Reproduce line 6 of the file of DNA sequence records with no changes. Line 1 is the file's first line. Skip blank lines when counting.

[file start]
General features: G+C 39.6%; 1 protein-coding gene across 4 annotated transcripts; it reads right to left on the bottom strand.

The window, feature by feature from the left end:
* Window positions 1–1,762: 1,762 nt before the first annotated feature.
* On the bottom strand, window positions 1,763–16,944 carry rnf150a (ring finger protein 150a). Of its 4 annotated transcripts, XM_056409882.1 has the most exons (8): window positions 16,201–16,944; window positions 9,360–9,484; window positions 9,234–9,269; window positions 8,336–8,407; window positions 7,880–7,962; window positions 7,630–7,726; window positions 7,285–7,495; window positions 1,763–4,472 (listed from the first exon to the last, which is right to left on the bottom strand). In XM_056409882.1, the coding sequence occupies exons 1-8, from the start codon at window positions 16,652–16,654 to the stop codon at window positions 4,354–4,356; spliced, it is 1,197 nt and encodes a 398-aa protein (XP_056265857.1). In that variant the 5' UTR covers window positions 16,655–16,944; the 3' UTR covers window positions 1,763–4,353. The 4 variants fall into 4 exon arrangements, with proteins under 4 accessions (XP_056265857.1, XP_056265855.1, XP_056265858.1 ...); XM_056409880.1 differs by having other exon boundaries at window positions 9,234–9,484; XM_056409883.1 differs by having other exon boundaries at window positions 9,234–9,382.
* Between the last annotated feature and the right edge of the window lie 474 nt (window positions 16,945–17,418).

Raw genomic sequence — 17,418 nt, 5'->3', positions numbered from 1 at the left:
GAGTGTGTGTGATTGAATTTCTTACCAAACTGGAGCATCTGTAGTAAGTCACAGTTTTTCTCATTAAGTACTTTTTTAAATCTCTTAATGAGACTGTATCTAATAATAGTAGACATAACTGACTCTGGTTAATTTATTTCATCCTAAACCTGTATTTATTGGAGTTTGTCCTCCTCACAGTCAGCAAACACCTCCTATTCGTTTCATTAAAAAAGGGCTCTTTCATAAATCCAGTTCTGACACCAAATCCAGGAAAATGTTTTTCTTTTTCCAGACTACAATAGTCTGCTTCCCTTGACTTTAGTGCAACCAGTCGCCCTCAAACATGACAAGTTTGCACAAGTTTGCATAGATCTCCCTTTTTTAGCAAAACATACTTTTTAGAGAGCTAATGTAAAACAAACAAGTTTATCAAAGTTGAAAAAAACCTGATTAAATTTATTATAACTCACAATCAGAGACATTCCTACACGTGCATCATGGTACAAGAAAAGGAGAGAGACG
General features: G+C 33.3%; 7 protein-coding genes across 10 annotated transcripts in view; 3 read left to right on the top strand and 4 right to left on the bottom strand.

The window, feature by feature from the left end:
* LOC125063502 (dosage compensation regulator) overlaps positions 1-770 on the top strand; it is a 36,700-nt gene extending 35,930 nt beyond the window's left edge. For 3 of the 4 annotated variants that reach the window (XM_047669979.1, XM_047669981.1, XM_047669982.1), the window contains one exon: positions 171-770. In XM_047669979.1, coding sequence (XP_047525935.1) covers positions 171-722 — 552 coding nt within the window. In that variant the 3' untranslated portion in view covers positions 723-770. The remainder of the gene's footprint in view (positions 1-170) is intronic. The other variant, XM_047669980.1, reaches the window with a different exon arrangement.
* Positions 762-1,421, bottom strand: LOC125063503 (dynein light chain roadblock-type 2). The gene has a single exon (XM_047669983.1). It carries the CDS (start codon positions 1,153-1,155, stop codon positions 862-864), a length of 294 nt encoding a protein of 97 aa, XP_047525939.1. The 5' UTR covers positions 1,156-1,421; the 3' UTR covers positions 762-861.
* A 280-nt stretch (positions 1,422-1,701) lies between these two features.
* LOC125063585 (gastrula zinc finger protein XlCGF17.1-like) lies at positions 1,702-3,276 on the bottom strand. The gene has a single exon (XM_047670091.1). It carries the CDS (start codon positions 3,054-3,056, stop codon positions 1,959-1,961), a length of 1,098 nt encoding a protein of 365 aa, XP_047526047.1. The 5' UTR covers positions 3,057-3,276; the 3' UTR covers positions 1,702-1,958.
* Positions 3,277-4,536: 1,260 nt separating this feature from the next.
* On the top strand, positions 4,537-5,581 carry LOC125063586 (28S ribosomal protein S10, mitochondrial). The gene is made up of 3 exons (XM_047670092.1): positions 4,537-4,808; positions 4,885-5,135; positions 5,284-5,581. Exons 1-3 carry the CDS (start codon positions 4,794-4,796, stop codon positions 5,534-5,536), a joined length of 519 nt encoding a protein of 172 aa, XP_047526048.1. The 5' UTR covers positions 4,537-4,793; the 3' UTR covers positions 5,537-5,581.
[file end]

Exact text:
Raw genomic sequence — 17,418 nt, 5'->3', positions numbered from 1 at the left: